From Copy-cut, used by people before invention of photocopy machines, to cut texts from newspapers and create posters as copy-cuts. Pronounced by American accent, the word changed to "copy-cat" later. After generations, the word is used to refer imitating behavior or resemblance.
copycat (plural copycats)
- (informal) One who imitates others' work without adding ingenuity.
- A criminal who imitates the crimes of another; specifically, a criminal who commits the same crime, especially a highly-publicized one, that has just been or recently committed by someone else.
- a copycat strangler
- Imitative; unoriginal.
- 1997, “The Atlantic monthly”, in (Please provide the book title or journal name):
- "Because of my size, I was a natural leader in junior high school. Gangs are the most copycat of subcultures. It used to be zoot suits; now it's tattoos. When I was thirteen, I got a tattoo"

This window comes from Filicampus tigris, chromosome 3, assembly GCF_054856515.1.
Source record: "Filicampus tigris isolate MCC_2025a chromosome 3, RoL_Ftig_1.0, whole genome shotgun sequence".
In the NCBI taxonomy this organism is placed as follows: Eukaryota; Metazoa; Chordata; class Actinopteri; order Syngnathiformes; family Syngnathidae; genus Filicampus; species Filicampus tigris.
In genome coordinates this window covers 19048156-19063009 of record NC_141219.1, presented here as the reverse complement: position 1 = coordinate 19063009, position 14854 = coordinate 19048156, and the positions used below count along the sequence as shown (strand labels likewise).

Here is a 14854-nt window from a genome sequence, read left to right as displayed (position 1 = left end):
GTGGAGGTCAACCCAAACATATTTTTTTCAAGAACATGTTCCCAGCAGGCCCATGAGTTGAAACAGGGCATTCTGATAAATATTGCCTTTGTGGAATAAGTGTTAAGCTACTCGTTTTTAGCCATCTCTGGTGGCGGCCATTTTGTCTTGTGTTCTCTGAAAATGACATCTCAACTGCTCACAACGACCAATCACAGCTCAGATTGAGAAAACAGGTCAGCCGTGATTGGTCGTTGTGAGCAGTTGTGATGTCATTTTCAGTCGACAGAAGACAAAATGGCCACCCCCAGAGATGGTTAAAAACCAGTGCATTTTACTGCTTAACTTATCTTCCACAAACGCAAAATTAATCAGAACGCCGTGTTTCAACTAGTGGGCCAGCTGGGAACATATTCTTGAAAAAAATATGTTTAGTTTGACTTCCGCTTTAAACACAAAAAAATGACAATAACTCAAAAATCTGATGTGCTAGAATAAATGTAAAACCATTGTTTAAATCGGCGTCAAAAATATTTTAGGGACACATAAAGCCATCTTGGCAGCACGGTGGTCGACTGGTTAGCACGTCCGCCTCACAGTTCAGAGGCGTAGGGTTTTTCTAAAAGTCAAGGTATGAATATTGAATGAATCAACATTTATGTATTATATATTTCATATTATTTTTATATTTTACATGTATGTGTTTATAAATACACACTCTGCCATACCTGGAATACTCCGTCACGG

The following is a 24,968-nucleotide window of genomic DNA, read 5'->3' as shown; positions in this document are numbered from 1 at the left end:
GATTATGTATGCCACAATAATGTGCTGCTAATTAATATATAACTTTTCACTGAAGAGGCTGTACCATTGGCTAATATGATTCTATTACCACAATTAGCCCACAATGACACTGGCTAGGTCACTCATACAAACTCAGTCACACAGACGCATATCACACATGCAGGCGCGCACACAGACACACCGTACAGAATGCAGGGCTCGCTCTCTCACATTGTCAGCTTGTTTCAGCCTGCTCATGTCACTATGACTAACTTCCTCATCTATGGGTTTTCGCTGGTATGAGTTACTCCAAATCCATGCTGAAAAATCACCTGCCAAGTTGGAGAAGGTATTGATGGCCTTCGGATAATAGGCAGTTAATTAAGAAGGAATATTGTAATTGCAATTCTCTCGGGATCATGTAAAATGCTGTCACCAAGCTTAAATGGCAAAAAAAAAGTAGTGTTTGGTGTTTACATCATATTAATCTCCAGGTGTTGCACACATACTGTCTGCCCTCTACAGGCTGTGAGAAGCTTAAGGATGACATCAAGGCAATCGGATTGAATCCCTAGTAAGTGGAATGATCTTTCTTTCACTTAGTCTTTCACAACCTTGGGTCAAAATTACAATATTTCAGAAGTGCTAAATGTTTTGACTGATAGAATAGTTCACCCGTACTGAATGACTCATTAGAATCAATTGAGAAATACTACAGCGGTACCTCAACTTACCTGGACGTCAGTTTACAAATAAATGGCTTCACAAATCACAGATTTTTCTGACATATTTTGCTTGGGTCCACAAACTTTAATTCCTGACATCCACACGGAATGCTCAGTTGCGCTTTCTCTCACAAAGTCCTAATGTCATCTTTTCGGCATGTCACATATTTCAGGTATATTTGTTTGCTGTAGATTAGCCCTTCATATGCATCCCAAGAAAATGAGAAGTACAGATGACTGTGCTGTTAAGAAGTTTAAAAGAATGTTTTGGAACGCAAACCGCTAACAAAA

- 1997, Daniel Miller, Capitalism: an ethnographic approach:
- As one executive put it: Now in the beverage market we are to a great extent very copycat.
- 2009, Alan Cole, Fathering your father: the Zen of fabrication in Tang Buddhism:
- It was that very copycat kind of "grandfather stealing" that makes Jinjue's text look like the son of Du Fei's Record, even as it works to push Du Fei's "father-text" out of the way.
- To act as a copycat; to copy in a shameless or derivative way
- 2007 September 3, Janet Maslin, “His Girl Friday Meets a Sadistically Chic Serial Killer”, in New York Times:
- In a genre that is rife with copycatting, Ms. Cain deserves some credit for having gotten a potentially interesting new series off the ground.